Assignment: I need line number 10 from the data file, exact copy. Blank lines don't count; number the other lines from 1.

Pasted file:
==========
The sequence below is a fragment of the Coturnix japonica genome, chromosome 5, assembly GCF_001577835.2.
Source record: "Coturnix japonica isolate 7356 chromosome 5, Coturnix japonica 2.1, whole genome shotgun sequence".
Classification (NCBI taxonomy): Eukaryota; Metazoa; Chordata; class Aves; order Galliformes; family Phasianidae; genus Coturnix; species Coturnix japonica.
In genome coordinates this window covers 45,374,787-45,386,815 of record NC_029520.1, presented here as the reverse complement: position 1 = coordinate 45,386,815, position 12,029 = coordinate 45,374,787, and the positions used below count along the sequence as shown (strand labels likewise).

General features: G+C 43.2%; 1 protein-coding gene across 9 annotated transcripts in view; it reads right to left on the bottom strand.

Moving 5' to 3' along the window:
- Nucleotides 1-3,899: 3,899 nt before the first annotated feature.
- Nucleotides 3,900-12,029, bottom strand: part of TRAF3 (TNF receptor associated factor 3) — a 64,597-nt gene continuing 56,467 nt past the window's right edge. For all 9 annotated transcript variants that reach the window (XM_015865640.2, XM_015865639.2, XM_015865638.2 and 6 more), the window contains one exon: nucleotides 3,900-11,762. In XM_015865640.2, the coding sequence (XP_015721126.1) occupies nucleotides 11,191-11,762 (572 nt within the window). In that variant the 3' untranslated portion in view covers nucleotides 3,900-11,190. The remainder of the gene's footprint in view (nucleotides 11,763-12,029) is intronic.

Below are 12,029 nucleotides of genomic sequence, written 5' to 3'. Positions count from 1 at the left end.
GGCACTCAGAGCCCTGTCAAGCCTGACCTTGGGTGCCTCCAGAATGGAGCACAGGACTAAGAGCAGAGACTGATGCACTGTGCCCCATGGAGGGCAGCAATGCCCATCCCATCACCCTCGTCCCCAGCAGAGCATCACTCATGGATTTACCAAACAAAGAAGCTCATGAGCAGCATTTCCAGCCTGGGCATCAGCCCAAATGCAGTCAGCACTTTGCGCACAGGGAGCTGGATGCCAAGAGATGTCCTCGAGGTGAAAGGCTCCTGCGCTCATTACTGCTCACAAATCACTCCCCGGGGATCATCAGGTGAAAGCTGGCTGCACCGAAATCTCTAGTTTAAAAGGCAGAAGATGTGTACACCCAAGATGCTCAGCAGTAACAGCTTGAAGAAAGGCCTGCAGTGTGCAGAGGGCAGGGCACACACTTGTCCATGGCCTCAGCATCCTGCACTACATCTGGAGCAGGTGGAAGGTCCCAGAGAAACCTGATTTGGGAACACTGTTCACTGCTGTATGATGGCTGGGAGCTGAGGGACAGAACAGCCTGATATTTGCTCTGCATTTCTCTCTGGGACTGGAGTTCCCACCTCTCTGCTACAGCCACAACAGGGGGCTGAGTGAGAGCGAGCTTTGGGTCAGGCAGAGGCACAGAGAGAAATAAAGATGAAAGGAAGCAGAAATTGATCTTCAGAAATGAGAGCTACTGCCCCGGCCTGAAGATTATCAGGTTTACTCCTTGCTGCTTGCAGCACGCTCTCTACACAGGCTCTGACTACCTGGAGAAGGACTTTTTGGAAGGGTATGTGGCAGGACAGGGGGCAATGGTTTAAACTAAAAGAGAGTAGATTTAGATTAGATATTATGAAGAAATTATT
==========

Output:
GGCACTCAGAGCCCTGTCAAGCCTGACCTTGGGTGCCTCCAGAATGGAGCACAGGACTAAGAGCAGAGACTGATGCACTGTGCCCCATGGAGGGCAGCAATGCCCATCCCATCACCCTCGTCCCCAGCAGAGCATCACTCATGGATTTACCAAACAAAGAAGCTCATGAGCAGCATTTCCAGCCTGGGCATCAGCCCAAATGCAGTCAGCACTTTGCGCACAGGGAGCTGGATGCCAAGAGATGTCCTCGAGGTGAAAGGCTCCTGCGCTCATTACTGCTCACAAATCACTCCCCGGGGATCATCAGGTGAAAGCTGGCTGCACCGAAATCTCTAGTTTAAAAGGCAGAAGATGTGTACACCCAAGATGCTCAGCAGTAACAGCTTGAAGAAAGGCCTGCAGTGTGCAGAGGGCAGGGCACACACTTGTCCATGGCCTCAGCATCCTGCACTACATCTGGAGCAGGTGGAAGGTCCCAGAGAAACCTGATTTGGGAACACTGTTCACTGCTGTATGATGGCTGGGAGCTGAGGGACAGAACAGCCTGATATTTGCTCTGCATTTCTCTCTGGGACTGGAGTTCCCACCTCTCTGCTACAGCCACAACAGGGGGCTGAGTGAGAGCGAGCTTTGGGTCAGGCAGAGGCACAGAGAGAAATAAAGATGAAAGGAAGCAGAAATTGATCTTCAGAAATGAGAGCTACTGCCCCGGCCTGAAGATTATCAGGTTTACTCCTTGCTGCTTGCAGCACGCTCTCTACACAGGCTCTGACTACCTGGAGAAGGACTTTTTGGAAGGGTATGTGGCAGGACAGGGGGCAATGGTTTAAACTAAAAGAGAGTAGATTTAGATTAGATATTATGAAGAAATTATT